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    #1

    had/was stopped


    I was/had stopped at the sign, waiting for my turn to move ahead because the traffic was very heavy that morning, when I guy hit the back of my car.


    I was stopped under the shelter, waiting for the rain to go away.

    Hi,

    Are this sentences fine, please?

    "I was stopped" sounds wrong to me and "I stopped" doesn't convey the idea of something that "was happening".

    Thanks.
    Last edited by jctgf; 20-Dec-2008 at 13:23.


    • Join Date: May 2008
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    #2

    Re: had/was stopped

    Quote Originally Posted by jctgf View Post

    I was/had stopped at the sign, waiting for my turn to move ahead because the traffic was very heavy that morning, when I guy hit the back of my car.


    I was stopped under the shelter, waiting for the rain to go away.

    Hi,

    Ate this sentences fine, please?

    "I was stopped" sounds wrong to me and "I stopped" doesn't convey the idea of something that "was happening".

    Thanks.
    Was stopped is fine if it is a passive sentence.

    I was stopped at the sign (by the traffic officer).

    Otherwise, (if the car was stopped by you and not someone else) I think the past perfect is a good choice; nonetheless, if you used the past simple (I stopped) the narrative timeline would still be clear from context.

    • Member Info
      • Native Language:
      • Portuguese
      • Home Country:
      • Tuvalu
      • Current Location:
      • Tuvalu

    • Join Date: Oct 2007
    • Posts: 1,860
    #3

    Re: had/was stopped

    Quote Originally Posted by colloquium View Post
    Was stopped is fine if it is a passive sentence.

    I was stopped at the sign (by the traffic officer).

    Otherwise, (if the car was stopped by you and not someone else) I think the past perfect is a good choice; nonetheless, if you used the past simple (I stopped) the narrative timeline would still be clear from context.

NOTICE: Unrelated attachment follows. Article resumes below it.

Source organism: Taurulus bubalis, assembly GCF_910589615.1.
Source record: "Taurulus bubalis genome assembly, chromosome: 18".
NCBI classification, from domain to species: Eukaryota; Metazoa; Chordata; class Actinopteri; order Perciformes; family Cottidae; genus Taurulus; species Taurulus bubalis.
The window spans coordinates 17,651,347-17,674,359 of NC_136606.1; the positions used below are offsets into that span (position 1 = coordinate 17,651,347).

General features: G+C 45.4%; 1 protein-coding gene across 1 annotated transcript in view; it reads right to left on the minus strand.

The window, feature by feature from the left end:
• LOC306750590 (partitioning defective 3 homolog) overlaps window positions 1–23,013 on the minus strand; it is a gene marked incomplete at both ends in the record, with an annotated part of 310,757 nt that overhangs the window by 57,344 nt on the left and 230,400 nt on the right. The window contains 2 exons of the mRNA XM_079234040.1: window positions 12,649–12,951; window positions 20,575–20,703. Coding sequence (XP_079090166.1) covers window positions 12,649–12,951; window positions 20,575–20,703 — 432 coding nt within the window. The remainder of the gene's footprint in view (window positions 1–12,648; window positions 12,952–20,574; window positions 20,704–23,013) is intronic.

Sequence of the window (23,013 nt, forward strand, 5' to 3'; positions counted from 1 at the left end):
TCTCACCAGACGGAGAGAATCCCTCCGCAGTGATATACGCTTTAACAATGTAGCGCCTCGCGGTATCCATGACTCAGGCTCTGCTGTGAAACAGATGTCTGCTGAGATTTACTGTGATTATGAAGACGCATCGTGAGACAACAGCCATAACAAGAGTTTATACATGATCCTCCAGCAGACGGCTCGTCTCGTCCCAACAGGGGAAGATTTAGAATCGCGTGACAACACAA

Thanks a lot.

    Only one more doubt, please.

    Can I say "I was stopping at the sign, when a guy hit the back of my car."?

    The meaning changes a little bit, I think, since now I'm saying that the car didn't come to a complete stop when it was hit. My concern, however, is about the grammar.

    Another example would be "I was stopping at the traffic light the other day, when a drunk guy tried to pull my watch through the car window".

    Thanks.
    Last edited by jctgf; 20-Dec-2008 at 14:05.


    • Join Date: May 2008
    • Posts: 810
    #4

    Re: had/was stopped

    Quote Originally Posted by jctgf View Post
    Thanks a lot.

    Only one more doubt, please.

    Can I say "I was stopping at the sign, when a guy hit the back of my car."?

    The meaning changes a little bit, I think, since now I'm saying that the car didn't come to a complete stop when it was hit. My concern, however, is about the grammar.

    Another example would be "I was stopping at the traffic light the other day, when a drunk guy tried to pull my watch through the car window".

    Thanks.
    The past continuous is possible, but it perhaps sounds a little strained in your sentences.

    We use the past continuous tense to refer to something which was in progess. The beginning and end of the action/event is not the focus of the information. We often contrast the past continous tense with the completive past simple tense; we do this to signify that something happened while something else was happening.

    I was walking home when she rang me on my mobile.

    Now with a sentence like yours:

    I was stopping at the traffic light the other day, when a drunk guy tried to pull my watch through the car window


    If, by chance, the drunk tried to steal the watch from the driver at exactly the same moment as the driver was braking and bringing his car to a halt, not one second before or after, then the sentence would simply be reporting what happened.

    But... how long does it take to stop a car?

    About 2 - 4 seconds maybe?

    It doesn't take long, and for that reason it sounds strange to say

    I was stopping my car when.....

    Such a sentence implies that what happened during the "stopping" must have happened in a matter of seconds; however to offer creidt to your sentences, thieves normally are very quick!



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